Companion Planting for Okra

Boost your okra harvest by planting with companion plants, plus learn about creative ways to use okra in the garden.

April 14, 2021

Every vegetable garden should have at least one okra plant, especially warm-summered southern gardens. Okra is the statement plant of the vegetable patch, bringing creamy, hibiscus-like flowers, bold, tropical foliage, impressive stature, and attractive (and sometimes colorful) pods. Plus, the fruit are tasty pickled, fried, in soups, and especially freshly picked from the plant.

Okra is a prolific grower, producing a constant stream of delicious, flavorful seed pods throughout the warm summer months. Gardeners have their choice of many types of okra, including compact plants, colorful leaf venation, red to silver-colored pods, mini to extra-long fruits, and even spineless varieties for painless picking. These beautiful plants are also tough, and will grow happily when given the right conditions. Experiment with the plant combinations below to make the most of your okra this season.

Okra plant in flower

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Photo by: Debbie Wolfe

Debbie Wolfe

What is Companion Planting?

Vegetable gardening has traditionally been all about regimented rows with bare soil or mulch between a handful of types of crops. Companion planting pairs complementary veggies, herbs, and flowering plants that will fill niches, maximize crop growth, and feed the garden ecosystem. The result of companion planting can be a vibrant garden with aesthetically pleasing layers of planting that cover bare soil and allows for plenty of sunlight and air circulation, healthy soil rich in beneficial organisms, buzzing air full of pollinators and predators of pests, and healthy and bountiful crops.

The beauty of this practice is that researchers are learning more about the intricate relationships between plants all of the time. The okra companions recommended in this article are based on current, peer reviewed scientific studies from around the world. Experiment with these pairings or use this information as a jumping off point to test new companions of your own in your garden this season.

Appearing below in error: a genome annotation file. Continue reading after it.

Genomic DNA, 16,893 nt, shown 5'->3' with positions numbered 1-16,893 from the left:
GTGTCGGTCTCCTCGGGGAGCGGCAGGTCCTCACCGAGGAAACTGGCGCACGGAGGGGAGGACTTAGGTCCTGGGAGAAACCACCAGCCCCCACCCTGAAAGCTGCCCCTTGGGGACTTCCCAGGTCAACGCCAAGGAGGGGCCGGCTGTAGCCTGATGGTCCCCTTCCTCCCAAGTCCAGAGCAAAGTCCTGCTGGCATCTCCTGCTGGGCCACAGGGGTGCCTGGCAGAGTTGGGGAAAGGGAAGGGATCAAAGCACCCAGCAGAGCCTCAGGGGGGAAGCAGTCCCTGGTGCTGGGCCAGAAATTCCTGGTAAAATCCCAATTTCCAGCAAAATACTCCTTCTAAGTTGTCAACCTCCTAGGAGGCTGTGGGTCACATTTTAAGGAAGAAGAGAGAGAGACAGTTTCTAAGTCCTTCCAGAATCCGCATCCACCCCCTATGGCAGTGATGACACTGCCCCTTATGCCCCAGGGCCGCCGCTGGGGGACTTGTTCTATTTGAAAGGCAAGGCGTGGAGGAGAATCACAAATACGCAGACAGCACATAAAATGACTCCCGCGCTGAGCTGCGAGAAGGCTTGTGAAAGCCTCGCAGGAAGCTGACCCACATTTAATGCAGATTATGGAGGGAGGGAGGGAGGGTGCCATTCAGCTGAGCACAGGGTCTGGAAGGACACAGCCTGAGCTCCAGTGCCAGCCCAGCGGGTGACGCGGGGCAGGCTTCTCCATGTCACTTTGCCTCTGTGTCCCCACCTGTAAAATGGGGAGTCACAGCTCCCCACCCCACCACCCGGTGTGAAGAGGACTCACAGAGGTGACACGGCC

Okra Companions

  • Companion plant okra with cowpeas to attract beneficial insects, including pollinators and predators. To maximize visits from pollinators, plant cowpeas two or three weeks after okra so that both crops will be in bloom at the same time.
  • Interplant with beans to mask okra from pests that rely on vision to locate crops. Whiteflies find okra and other veggies by contrasting green foliage against dark soil. Underplanting with beans makes it harder for these pesky pests to locate okra plants to feed on.
  • Grow okra with fragrant herbs like basil or cilantro (coriander) to discourage pests. When these herbs bloom, their flowers may attract beneficial insects like pollinators and predators.
  • Underplant a living mulch of cucumber vines below established okra plants. Cucumber foliage will shade out competing weeds, and the plants have allelopathic properties that inhibit the growth of undesired plants too. If you use this combination, plan on transplanting other crops in the area rather than direct sowing.
  • Experiment with a living mulch of white clover around okra to suppress weed competition and to add nitrogen and organic matter to the soil. White clover can compete with okra plants and limit growth. For best results, overwinter a cover crop of white clover, transplant okra seedlings into the cover crop in the spring, and try to limit competition while seedlings get established.
  • Grow okra after a crop of cruciferous crops (like cauliflower or cabbage) to reduce root-knot nematode populations in the soil. After harvesting the cauliflower or cabbage head, incorporate the rest of the living plant residue into the soil.
  • In tropical regions, grow okra after a cover crop of sunn hemp (Crotalaria juncea) to suppress root-knot nematodes, increase nutrient availability, and boost yields.